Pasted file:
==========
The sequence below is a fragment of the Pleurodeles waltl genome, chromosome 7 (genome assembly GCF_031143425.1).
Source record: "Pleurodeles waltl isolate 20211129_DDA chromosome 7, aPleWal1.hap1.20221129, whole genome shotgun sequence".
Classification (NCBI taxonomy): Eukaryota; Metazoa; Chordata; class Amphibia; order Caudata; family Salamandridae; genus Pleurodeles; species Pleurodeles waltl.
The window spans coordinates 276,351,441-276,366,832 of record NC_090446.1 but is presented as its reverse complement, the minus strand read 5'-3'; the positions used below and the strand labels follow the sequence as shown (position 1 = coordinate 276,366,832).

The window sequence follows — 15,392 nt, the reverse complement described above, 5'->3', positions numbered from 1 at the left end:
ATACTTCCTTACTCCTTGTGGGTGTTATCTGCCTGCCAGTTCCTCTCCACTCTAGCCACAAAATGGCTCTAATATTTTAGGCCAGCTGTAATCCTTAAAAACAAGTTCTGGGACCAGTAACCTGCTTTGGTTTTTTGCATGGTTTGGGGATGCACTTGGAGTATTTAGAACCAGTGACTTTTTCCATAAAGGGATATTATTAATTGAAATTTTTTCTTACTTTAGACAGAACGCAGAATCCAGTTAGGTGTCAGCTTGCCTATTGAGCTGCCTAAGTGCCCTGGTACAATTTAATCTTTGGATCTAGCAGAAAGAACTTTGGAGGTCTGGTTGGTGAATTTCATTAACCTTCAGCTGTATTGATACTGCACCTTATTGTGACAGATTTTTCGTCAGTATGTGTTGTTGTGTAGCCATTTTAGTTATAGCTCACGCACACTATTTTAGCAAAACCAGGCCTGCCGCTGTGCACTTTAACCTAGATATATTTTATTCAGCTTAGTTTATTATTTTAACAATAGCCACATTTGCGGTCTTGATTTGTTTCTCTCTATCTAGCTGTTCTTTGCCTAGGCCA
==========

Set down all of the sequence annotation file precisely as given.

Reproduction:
The sequence below is a fragment of the Pleurodeles waltl genome, chromosome 7 (genome assembly GCF_031143425.1).
Source record: "Pleurodeles waltl isolate 20211129_DDA chromosome 7, aPleWal1.hap1.20221129, whole genome shotgun sequence".
Classification (NCBI taxonomy): Eukaryota; Metazoa; Chordata; class Amphibia; order Caudata; family Salamandridae; genus Pleurodeles; species Pleurodeles waltl.
The window spans coordinates 276,351,441-276,366,832 of record NC_090446.1 but is presented as its reverse complement, the minus strand read 5'-3'; the positions used below and the strand labels follow the sequence as shown (position 1 = coordinate 276,366,832).

The window sequence follows — 15,392 nt, the reverse complement described above, 5'->3', positions numbered from 1 at the left end:
ATACTTCCTTACTCCTTGTGGGTGTTATCTGCCTGCCAGTTCCTCTCCACTCTAGCCACAAAATGGCTCTAATATTTTAGGCCAGCTGTAATCCTTAAAAACAAGTTCTGGGACCAGTAACCTGCTTTGGTTTTTTGCATGGTTTGGGGATGCACTTGGAGTATTTAGAACCAGTGACTTTTTCCATAAAGGGATATTATTAATTGAAATTTTTTCTTACTTTAGACAGAACGCAGAATCCAGTTAGGTGTCAGCTTGCCTATTGAGCTGCCTAAGTGCCCTGGTACAATTTAATCTTTGGATCTAGCAGAAAGAACTTTGGAGGTCTGGTTGGTGAATTTCATTAACCTTCAGCTGTATTGATACTGCACCTTATTGTGACAGATTTTTCGTCAGTATGTGTTGTTGTGTAGCCATTTTAGTTATAGCTCACGCACACTATTTTAGCAAAACCAGGCCTGCCGCTGTGCACTTTAACCTAGATATATTTTATTCAGCTTAGTTTATTATTTTAACAATAGCCACATTTGCGGTCTTGATTTGTTTCTCTCTATCTAGCTGTTCTTTGCCTAGGCCA